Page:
It’s easy to laugh at Apple’s example images, all of which are amazing, but while many of them have clearly been taken in very well lit spaces Portrait Lighting really does incredible things for even the average subject.

6. Go Live

If you’ve got an iPhone 6S Plus or later, you can take Live Photos with the selfie camera: this takes a series of stills before and after you press the shutter. 

If you take a Live Photo and then open it in Photos, you can swipe between each still to find the best image – just make sure you choose one that’s in focus, because the camera’s often shooting while it’s trying to get a fix on you so some frames are blurry. 

If you wish you can then turn off the Live feature on that particular photo so you only get the best bit. 

If you don’t have the Live Photos option, pressing and holding down on the shutter enables burst mode, which takes a series of pics in close succession.

7. Don’t touch the screen

We’ve spoiled countless selfies by tapping the on-screen shutter and getting a blurry mess. 

Instead, use the iPhone’s volume buttons as a shutter control – or your EarPods, if you have a pair and an iPhone 6 or later. You can also use the Camera app on the Apple Watch as a remote shutter button.

Don’t forget the self-timer, either. It gives you time to relax and check your framing before the shutter clicks.

The more stable your phone, the less likely you are to end up with blurry results. If you can and it doesn’t spoil the shot, hold the camera with two hands instead of one.

8. Crop it 

If you open your Photos app to look at all the selfies you've already snapped and press Edit, tap the Crop icon and you can then free-rotate your image to get the best angle and crop out the bits you don’t want. 

Additional background is fine for everyday photos but if you’re using your selfie elsewhere (for something like an online avatar) it’s better to crop out unnecessary detail.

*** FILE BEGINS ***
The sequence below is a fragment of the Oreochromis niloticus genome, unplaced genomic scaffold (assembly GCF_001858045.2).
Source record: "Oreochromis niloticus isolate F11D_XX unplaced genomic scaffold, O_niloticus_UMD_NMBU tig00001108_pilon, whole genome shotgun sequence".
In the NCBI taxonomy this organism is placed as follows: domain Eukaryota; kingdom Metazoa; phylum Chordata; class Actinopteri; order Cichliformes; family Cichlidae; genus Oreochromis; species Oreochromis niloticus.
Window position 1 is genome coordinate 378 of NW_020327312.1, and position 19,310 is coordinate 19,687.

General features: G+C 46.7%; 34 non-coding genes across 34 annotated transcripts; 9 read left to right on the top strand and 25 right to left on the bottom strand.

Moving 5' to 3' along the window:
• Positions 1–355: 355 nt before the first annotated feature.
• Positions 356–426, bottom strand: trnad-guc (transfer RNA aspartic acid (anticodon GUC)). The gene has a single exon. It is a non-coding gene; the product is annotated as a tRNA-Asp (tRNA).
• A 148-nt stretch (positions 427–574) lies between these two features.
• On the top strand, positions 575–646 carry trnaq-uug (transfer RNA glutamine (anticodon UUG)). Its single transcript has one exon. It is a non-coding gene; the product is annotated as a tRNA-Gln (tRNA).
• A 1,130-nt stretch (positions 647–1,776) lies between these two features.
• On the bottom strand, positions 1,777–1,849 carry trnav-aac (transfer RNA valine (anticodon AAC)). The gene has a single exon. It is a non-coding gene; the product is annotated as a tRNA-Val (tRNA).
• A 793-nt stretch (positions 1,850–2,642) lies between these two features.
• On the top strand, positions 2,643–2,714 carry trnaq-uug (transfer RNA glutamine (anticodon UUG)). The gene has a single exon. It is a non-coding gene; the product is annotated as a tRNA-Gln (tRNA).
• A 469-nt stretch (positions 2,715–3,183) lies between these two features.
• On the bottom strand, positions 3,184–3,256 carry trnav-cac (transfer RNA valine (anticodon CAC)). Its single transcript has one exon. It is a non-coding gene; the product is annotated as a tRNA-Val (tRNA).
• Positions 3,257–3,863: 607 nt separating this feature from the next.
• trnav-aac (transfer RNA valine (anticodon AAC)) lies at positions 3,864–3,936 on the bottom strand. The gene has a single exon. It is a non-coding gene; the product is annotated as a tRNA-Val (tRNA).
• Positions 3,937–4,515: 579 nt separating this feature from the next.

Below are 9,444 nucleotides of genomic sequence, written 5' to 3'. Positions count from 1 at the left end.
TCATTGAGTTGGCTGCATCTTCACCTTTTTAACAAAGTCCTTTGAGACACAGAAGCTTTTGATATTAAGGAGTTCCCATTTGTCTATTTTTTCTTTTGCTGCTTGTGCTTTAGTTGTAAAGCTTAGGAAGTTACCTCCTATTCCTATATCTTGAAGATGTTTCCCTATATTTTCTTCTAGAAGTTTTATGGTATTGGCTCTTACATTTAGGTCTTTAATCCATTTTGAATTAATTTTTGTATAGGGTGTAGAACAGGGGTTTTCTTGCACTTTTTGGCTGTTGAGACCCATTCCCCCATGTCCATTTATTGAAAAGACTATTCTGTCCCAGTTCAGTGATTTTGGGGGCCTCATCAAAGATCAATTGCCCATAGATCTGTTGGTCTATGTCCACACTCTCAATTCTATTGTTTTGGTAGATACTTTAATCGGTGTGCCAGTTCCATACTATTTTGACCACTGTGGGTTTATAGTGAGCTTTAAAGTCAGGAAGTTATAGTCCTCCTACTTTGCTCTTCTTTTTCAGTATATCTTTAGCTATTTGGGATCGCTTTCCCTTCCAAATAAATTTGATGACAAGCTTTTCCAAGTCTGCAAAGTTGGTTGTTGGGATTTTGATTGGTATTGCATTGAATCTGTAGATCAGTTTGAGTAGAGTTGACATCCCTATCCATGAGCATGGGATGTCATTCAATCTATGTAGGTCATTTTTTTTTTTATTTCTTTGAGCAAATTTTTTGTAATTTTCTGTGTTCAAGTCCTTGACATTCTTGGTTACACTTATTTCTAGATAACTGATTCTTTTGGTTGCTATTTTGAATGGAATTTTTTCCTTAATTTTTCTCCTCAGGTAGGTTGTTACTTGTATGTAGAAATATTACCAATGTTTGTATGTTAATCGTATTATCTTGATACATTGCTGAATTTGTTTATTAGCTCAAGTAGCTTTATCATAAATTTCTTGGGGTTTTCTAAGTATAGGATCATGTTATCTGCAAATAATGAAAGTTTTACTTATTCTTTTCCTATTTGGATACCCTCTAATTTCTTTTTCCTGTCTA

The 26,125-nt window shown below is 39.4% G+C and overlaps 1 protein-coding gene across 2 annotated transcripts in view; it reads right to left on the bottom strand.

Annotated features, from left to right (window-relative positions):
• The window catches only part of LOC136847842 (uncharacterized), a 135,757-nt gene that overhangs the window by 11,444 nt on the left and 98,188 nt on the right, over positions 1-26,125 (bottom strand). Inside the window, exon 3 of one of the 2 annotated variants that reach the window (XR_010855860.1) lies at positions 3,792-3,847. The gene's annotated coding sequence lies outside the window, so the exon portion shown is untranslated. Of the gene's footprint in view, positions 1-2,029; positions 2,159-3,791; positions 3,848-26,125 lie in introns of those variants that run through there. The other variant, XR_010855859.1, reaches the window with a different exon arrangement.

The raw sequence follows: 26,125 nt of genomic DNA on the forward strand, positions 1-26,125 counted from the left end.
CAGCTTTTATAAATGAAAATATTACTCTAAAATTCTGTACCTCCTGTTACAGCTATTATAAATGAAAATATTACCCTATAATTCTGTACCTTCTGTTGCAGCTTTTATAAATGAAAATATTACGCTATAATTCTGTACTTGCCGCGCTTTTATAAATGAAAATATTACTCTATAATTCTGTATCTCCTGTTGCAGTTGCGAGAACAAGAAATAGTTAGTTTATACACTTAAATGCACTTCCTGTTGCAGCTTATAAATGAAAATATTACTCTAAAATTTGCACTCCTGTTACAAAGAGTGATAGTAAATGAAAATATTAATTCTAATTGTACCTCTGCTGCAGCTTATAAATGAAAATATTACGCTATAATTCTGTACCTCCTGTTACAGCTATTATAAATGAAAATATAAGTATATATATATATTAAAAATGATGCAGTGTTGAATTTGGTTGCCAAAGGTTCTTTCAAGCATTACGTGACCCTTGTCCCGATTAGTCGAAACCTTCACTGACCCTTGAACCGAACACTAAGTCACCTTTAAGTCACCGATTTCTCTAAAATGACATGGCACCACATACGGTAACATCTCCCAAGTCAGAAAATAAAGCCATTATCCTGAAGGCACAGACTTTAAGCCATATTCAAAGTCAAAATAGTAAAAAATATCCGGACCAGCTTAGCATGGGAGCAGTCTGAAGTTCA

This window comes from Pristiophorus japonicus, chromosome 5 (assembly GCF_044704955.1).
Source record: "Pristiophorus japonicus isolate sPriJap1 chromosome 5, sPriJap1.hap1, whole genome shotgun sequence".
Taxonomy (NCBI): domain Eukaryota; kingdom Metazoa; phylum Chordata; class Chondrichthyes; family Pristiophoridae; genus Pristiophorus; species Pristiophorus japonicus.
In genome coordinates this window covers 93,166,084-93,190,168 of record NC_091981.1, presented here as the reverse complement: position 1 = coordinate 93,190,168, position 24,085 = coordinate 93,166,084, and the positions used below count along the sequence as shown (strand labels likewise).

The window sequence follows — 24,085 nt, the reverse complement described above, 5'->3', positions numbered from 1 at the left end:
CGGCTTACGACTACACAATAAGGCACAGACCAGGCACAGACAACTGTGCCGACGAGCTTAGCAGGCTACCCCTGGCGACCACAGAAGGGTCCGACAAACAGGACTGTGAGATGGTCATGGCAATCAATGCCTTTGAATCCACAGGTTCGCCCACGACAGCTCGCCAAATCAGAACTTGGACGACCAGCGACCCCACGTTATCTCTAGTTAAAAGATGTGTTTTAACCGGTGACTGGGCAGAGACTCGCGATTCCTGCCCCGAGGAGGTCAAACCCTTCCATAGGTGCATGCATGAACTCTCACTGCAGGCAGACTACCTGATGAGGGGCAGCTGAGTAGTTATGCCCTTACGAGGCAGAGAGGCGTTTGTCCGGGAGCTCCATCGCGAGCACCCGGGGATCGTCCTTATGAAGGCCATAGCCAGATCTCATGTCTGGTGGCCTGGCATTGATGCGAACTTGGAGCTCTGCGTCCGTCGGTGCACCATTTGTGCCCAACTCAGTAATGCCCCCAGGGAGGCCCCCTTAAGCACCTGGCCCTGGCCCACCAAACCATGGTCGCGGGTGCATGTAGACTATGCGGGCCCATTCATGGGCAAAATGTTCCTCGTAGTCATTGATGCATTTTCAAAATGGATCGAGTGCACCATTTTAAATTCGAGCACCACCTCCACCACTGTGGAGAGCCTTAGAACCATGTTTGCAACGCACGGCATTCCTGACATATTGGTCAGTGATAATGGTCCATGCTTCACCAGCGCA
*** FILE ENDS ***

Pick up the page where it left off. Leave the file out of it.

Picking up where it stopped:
If you’re planning to take selfies that’ll be used for really small images it’s best not to have any background at all, so look for the most boring, light, non-reflective backdrops imaginable. 

If you’re shooting for Instagram, shoot in square mode (one of the modes found by scrolling along the bottom of the selfie camera) to save you having to crop anything.

9. Change the color 

You can adjust the color in several ways using the Edit function in the Photos app mentioned earlier.  

In here, you can use the predefined filters to warm or cool the colors as we mentioned earlier; you can adjust the brightness and exposure; and you can change individual parameters such as color saturation and white balance. 

If all else fails, stick it into moody black and white and whack up the contrast so it looks like a 1930s crime movie. That’s a good way of making backgrounds less distracting too.

10. Get on the Express

Photoshop Express is a must-have app for selfie shooters on any phone: its automatic photo fixing is excellent, and its filters are better still: you can achieve some really incredible results with a couple of taps, and you don’t lose the original when you save the new and improved version. 

It can swap open eyes for closed ones, perform magic on any skin tone and generally prove that while the camera never lies, camera software can be a great big fact-alterer.

Carrie Marshall

Writer, broadcaster, musician and kitchen gadget obsessive Carrie Marshall (Twitter) has been writing about tech since 1998, contributing sage advice and odd opinions to all kinds of magazines and websites as well as writing more than a dozen books. Her memoir, Carrie Kills A Man, is on sale now. She is the singer in Glaswegian rock band HAVR.